While scientists understood how T cells worked in certain kinds of diseases, one area has remained murky: disorders caused by protozoan parasites. Now, because of a study just published and led by scientists at the University of Georgia, researchers are closer than ever to understanding how T cells respond to parasitic diseases that kill millions each year.
"We have needed to really know what happens in these infections," said Rick Tarleton, research professor of cellular biology and a faculty member in UGA's Center for Tropical and Emerging Global Diseases (CTEGD). "What is the body's response? This study is the first to show that one parasite, Trypanosoma cruzi, which causes Chagas Disease, elicits a T cell response focused on a few peptides, despite having some 12,000 genes capable of generating hundreds of thousands of potential targets for T cells."
The study was just published in the online journal PLOS Pathogens, a peer-reviewed, open-access journal published by the Public Library of Science. Other authors of the paper include: Diana Martin, the lead author and postdoctoral fellow at UGA; former UGA undergraduates Melissa Cabinian and Matthew Crim; computational biologist Brent Weatherly of the CTEGD; former UGA postdoctoral fellow Susan Sullivan; doctoral students Matt Collins, Charles Rosenberg and Sarah Craven; Alessandro Sette of the La Jolla Institute for Allergy and Immunology in San Diego, Ca.; and Susana Laucella and Miriam Postan of the Nacional de Laboratorios e Institutos de Salud in Buenos Aires, Argentina.
Chagas Disease is a tropical parasitic disease that sickens as many as 18 million people a year, mostly in the Americas, and kills 50,000 of those. The parasite that carries it, T. cruzi, is transmitted to mammals and humans through the bite of several genera of flying, biting insects. What intrigued Tarleton was that T cell response to infection from T. cruzi, while important to the body's ability to fight disease, has remained somewhat cryptic because of the daunting complexity of the processes.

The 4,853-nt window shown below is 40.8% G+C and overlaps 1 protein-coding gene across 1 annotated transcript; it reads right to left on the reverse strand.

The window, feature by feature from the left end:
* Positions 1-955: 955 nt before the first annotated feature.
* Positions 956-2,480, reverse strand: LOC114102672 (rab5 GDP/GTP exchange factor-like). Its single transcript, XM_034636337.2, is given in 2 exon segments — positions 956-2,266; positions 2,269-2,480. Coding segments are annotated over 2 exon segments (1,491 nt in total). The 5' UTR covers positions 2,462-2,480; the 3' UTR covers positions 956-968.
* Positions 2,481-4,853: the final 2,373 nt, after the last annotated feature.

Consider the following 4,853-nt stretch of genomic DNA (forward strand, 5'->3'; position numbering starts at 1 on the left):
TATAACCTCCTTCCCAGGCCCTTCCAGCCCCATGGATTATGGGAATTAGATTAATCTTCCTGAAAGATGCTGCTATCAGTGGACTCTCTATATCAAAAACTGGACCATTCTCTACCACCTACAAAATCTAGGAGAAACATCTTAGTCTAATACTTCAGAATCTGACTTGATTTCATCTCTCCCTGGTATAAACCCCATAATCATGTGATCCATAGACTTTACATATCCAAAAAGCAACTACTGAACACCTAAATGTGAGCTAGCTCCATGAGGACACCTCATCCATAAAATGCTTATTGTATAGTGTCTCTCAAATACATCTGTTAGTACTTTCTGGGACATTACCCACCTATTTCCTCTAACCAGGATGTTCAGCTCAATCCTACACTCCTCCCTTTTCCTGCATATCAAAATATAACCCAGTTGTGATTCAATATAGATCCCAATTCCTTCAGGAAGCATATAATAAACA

There are actually several kinds of T cells, and the ones Tarleton and his colleagues studied are the cytotoxic T cell, which scientists call CD8+. What they discovered is that the T cell response in T. cruzi is highly focused on a relatively small set of cellular features called "epitopes," which are part of a macromolecule that is recognized by the immune system. The specific epitopes involved are ones encoded by the trans-sialidase (or "ts") family of genes.
"The function of the ts genes is crucial for the parasite," said Tarleton, "because the parasite must have sialic acids to invade cells and infect the host. But since it doesn't have it, it must steal it from the host cells." The problem is that T. cruzi potentially expresses more than a thousand ts genes, and this pool varies from parasite to parasite--making this set of proteins a poor choice for vaccine development, Tarleton said.
The importance of the new research, however, isn't in specifically what happens in T. cruzi and Chagas Disease. Rather, it is a new understanding of how T cells react to infection in all parasitic diseases, including malaria, which may cause as many as 500 million infections and three million deaths annually in humans. The entire area has been little understood because of the almost impenetrable complexity of the problem.
In organisms like viruses and bacteria, which have relatively small genomes, analysis can be more direct; however, understanding the targets of the T cell response in complex pathogens such as T. cruzi requires much more. Scientists mus t integrate information generated from the recent analysis of the T. cruzi genome and proteome, with bioinformatics and cutting-edge techniques like advanced flow cytometry to unravel what is happening.